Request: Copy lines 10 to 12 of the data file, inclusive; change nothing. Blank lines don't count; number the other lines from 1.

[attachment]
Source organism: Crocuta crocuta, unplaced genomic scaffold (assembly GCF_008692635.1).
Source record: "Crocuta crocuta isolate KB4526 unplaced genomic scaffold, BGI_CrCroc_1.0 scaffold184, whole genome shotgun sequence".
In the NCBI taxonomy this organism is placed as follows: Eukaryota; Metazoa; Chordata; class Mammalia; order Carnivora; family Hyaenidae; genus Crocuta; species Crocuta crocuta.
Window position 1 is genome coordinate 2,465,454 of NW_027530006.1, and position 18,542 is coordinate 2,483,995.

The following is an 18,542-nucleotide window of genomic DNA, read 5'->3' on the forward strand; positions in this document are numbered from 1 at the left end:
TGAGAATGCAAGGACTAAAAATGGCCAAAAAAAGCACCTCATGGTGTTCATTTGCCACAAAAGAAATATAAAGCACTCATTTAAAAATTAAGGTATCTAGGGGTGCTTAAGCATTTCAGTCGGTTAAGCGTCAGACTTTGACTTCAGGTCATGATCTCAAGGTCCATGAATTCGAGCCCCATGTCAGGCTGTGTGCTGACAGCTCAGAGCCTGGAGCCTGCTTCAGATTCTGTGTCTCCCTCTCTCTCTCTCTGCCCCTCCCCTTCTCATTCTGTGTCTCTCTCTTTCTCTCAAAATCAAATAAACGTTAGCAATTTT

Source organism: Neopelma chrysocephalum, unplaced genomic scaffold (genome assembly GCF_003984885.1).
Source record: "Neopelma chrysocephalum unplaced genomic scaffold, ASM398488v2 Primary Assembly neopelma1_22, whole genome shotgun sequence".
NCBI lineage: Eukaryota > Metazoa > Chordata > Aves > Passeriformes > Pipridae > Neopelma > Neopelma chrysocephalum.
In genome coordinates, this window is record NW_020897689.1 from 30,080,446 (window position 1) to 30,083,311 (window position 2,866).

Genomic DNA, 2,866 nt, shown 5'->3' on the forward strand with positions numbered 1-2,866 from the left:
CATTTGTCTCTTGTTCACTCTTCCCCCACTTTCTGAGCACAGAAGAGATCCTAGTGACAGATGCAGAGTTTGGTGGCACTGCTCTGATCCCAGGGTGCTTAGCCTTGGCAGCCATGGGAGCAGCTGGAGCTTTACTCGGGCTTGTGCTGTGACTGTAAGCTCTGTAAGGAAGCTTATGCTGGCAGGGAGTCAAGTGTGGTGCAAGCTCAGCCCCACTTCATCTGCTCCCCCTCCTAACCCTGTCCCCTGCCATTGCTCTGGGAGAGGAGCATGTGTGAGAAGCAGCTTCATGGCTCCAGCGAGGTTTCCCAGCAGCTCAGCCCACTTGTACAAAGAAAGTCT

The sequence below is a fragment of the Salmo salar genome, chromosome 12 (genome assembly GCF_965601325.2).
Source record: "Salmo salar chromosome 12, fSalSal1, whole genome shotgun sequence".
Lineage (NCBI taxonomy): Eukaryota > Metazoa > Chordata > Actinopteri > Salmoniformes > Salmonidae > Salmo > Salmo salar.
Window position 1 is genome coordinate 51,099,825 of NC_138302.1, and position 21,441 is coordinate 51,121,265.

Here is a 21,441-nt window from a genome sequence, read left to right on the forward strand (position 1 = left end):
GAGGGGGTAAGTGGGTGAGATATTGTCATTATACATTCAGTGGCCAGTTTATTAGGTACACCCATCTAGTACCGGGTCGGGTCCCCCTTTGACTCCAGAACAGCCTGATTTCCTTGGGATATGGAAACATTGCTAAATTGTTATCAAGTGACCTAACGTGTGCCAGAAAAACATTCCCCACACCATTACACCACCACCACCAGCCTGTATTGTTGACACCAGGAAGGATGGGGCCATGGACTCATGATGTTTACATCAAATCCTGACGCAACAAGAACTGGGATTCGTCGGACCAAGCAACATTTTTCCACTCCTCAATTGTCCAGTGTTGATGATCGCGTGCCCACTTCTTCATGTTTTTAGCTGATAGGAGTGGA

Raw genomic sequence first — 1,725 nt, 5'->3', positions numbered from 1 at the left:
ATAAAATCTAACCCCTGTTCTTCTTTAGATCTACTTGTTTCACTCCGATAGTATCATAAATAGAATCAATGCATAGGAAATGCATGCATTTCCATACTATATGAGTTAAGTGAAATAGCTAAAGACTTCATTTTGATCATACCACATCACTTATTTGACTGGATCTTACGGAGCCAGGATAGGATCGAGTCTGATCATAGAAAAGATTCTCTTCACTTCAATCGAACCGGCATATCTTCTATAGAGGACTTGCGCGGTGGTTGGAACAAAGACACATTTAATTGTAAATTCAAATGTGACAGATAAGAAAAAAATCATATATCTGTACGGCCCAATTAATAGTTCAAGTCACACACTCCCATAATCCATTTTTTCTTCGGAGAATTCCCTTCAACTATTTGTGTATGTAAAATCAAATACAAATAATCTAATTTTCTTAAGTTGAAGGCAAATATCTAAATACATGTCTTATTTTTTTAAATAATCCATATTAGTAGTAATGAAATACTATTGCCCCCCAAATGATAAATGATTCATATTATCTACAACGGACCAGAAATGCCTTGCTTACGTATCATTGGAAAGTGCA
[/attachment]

In genome coordinates, this window is record NW_020897689.1 from 30,080,446 (window position 1) to 30,083,311 (window position 2,866).

Genomic DNA, 2,866 nt, shown 5'->3' on the forward strand with positions numbered 1-2,866 from the left:
CATTTGTCTCTTGTTCACTCTTCCCCCACTTTCTGAGCACAGAAGAGATCCTAGTGACAGATGCAGAGTTTGGTGGCACTGCTCTGATCCCAGGGTGCTTAGCCTTGGCAGCCATGGGAGCAGCTGGAGCTTTACTCGGGCTTGTGCTGTGACTGTAAGCTCTGTAAGGAAGCTTATGCTGGCAGGGAGTCAAGTGTGGTGCAAGCTCAGCCCCACTTCATCTGCTCCCCCTCCTAACCCTGTCCCCTGCCATTGCTCTGGGAGAGGAGCATGTGTGAGAAGCAGCTTCATGGCTCCAGCGAGGTTTCCCAGCAGCTCAGCCCACTTGTACAAAGAAAGTCT